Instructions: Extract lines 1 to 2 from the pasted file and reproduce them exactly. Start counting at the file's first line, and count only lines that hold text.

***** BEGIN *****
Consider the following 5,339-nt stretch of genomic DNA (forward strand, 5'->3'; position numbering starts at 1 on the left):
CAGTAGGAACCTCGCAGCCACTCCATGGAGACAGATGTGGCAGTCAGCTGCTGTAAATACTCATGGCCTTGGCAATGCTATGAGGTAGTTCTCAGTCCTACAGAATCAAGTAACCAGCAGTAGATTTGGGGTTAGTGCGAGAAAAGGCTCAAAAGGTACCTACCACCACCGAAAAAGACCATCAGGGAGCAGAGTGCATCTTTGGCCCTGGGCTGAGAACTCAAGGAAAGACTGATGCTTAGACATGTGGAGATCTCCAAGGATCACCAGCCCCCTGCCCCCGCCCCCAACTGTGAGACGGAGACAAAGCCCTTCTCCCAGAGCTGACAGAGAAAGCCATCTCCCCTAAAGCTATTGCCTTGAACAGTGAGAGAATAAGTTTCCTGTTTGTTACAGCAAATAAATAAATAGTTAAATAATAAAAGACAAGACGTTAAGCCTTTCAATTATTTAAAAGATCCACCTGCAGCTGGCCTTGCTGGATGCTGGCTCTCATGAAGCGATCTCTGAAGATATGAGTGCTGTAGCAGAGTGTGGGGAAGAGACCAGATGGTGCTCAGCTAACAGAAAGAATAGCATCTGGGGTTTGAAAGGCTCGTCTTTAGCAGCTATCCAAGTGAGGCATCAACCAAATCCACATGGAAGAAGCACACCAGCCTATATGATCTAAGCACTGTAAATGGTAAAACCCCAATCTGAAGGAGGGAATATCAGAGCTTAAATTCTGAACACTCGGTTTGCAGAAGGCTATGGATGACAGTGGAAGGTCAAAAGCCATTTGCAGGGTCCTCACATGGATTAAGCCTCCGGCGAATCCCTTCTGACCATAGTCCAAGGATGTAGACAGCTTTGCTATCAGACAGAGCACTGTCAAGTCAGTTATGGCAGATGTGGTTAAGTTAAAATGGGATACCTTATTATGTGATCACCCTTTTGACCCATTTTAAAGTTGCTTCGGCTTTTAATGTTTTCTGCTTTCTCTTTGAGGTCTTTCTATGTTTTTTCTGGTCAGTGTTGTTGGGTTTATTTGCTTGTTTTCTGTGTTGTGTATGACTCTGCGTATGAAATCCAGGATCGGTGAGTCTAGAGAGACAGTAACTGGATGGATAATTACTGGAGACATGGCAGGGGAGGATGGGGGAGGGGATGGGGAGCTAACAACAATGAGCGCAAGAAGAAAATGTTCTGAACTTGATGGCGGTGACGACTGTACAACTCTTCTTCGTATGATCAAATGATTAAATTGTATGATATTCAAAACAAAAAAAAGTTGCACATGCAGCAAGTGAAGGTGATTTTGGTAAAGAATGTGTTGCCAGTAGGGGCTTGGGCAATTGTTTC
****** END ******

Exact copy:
Consider the following 5,339-nt stretch of genomic DNA (forward strand, 5'->3'; position numbering starts at 1 on the left):
CAGTAGGAACCTCGCAGCCACTCCATGGAGACAGATGTGGCAGTCAGCTGCTGTAAATACTCATGGCCTTGGCAATGCTATGAGGTAGTTCTCAGTCCTACAGAATCAAGTAACCAGCAGTAGATTTGGGGTTAGTGCGAGAAAAGGCTCAAAAGGTACCTACCACCACCGAAAAAGACCATCAGGGAGCAGAGTGCATCTTTGGCCCTGGGCTGAGAACTCAAGGAAAGACTGATGCTTAGACATGTGGAGATCTCCAAGGATCACCAGCCCCCTGCCCCCGCCCCCAACTGTGAGACGGAGACAAAGCCCTTCTCCCAGAGCTGACAGAGAAAGCCATCTCCCCTAAAGCTATTGCCTTGAACAGTGAGAGAATAAGTTTCCTGTTTGTTACAGCAAATAAATAAATAGTTAAATAATAAAAGACAAGACGTTAAGCCTTTCAATTATTTAAAAGATCCACCTGCAGCTGGCCTTGCTGGATGCTGGCTCTCATGAAGCGATCTCTGAAGATATGAGTGCTGTAGCAGAGTGTGGGGAAGAGACCAGATGGTGCTCAGCTAACAGAAAGAATAGCATCTGGGGTTTGAAAGGCTCGTCTTTAGCAGCTATCCAAGTGAGGCATCAACCAAATCCACATGGAAGAAGCACACCAGCCTATATGATCTAAGCACTGTAAATGGTAAAACCCCAATCTGAAGGAGGGAATATCAGAGCTTAAATTCTGAACACTCGGTTTGCAGAAGGCTATGGATGACAGTGGAAGGTCAAAAGCCATTTGCAGGGTCCTCACATGGATTAAGCCTCCGGCGAATCCCTTCTGACCATAGTCCAAGGATGTAGACAGCTTTGCTATCAGACAGAGCACTGTCAAGTCAGTTATGGCAGATGTGGTTAAGTTAAAATGGGATACCTTATTATGTGATCACCCTTTTGACCCATTTTAAAGTTGCTTCGGCTTTTAATGTTTTCTGCTTTCTCTTTGAGGTCTTTCTATGTTTTTTCTGGTCAGTGTTGTTGGGTTTATTTGCTTGTTTTCTGTGTTGTGTATGACTCTGCGTATGAAATCCAGGATCGGTGAGTCTAGAGAGACAGTAACTGGATGGATAATTACTGGAGACATGGCAGGGGAGGATGGGGGAGGGGATGGGGAGCTAACAACAATGAGCGCAAGAAGAAAATGTTCTGAACTTGATGGCGGTGACGACTGTACAACTCTTCTTCGTATGATCAAATGATTAAATTGTATGATATTCAAAACAAAAAAAAGTTGCACATGCAGCAAGTGAAGGTGATTTTGGTAAAGAATGTGTTGCCAGTAGGGGCTTGGGCAATTGTTTC